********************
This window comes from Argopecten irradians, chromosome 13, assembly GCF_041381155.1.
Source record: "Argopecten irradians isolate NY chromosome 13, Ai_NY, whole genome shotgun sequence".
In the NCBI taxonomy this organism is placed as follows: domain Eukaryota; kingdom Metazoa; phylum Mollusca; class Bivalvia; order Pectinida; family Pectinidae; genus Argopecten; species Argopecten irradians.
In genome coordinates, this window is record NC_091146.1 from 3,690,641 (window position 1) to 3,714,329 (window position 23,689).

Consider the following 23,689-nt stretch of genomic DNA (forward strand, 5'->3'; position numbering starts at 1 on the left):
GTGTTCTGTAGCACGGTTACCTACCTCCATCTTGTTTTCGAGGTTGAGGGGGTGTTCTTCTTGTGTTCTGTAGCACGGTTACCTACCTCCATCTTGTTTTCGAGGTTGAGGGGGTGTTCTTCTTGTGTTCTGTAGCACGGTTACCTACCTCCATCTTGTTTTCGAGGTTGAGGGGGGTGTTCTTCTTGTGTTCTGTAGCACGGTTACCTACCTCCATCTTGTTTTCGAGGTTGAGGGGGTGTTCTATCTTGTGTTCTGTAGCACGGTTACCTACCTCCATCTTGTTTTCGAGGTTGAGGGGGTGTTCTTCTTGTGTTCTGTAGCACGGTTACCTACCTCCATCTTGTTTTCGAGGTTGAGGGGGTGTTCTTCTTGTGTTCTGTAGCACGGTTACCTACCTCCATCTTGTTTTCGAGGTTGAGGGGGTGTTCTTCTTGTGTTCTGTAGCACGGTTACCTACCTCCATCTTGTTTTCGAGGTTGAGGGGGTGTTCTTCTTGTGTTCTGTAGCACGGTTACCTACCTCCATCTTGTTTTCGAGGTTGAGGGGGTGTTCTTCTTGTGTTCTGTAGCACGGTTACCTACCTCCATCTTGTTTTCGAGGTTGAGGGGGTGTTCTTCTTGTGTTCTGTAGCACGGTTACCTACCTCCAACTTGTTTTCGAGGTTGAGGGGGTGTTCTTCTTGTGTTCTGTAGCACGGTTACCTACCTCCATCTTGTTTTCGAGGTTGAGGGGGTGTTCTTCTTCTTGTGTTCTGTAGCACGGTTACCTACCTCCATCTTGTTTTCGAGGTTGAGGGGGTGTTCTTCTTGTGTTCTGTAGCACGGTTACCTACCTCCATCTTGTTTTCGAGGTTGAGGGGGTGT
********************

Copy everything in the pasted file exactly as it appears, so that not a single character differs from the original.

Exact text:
This window comes from Argopecten irradians, chromosome 13, assembly GCF_041381155.1.
Source record: "Argopecten irradians isolate NY chromosome 13, Ai_NY, whole genome shotgun sequence".
In the NCBI taxonomy this organism is placed as follows: domain Eukaryota; kingdom Metazoa; phylum Mollusca; class Bivalvia; order Pectinida; family Pectinidae; genus Argopecten; species Argopecten irradians.
In genome coordinates, this window is record NC_091146.1 from 3,690,641 (window position 1) to 3,714,329 (window position 23,689).

Consider the following 23,689-nt stretch of genomic DNA (forward strand, 5'->3'; position numbering starts at 1 on the left):
GTGTTCTGTAGCACGGTTACCTACCTCCATCTTGTTTTCGAGGTTGAGGGGGTGTTCTTCTTGTGTTCTGTAGCACGGTTACCTACCTCCATCTTGTTTTCGAGGTTGAGGGGGTGTTCTTCTTGTGTTCTGTAGCACGGTTACCTACCTCCATCTTGTTTTCGAGGTTGAGGGGGGTGTTCTTCTTGTGTTCTGTAGCACGGTTACCTACCTCCATCTTGTTTTCGAGGTTGAGGGGGTGTTCTATCTTGTGTTCTGTAGCACGGTTACCTACCTCCATCTTGTTTTCGAGGTTGAGGGGGTGTTCTTCTTGTGTTCTGTAGCACGGTTACCTACCTCCATCTTGTTTTCGAGGTTGAGGGGGTGTTCTTCTTGTGTTCTGTAGCACGGTTACCTACCTCCATCTTGTTTTCGAGGTTGAGGGGGTGTTCTTCTTGTGTTCTGTAGCACGGTTACCTACCTCCATCTTGTTTTCGAGGTTGAGGGGGTGTTCTTCTTGTGTTCTGTAGCACGGTTACCTACCTCCATCTTGTTTTCGAGGTTGAGGGGGTGTTCTTCTTGTGTTCTGTAGCACGGTTACCTACCTCCATCTTGTTTTCGAGGTTGAGGGGGTGTTCTTCTTGTGTTCTGTAGCACGGTTACCTACCTCCAACTTGTTTTCGAGGTTGAGGGGGTGTTCTTCTTGTGTTCTGTAGCACGGTTACCTACCTCCATCTTGTTTTCGAGGTTGAGGGGGTGTTCTTCTTCTTGTGTTCTGTAGCACGGTTACCTACCTCCATCTTGTTTTCGAGGTTGAGGGGGTGTTCTTCTTGTGTTCTGTAGCACGGTTACCTACCTCCATCTTGTTTTCGAGGTTGAGGGGGTGT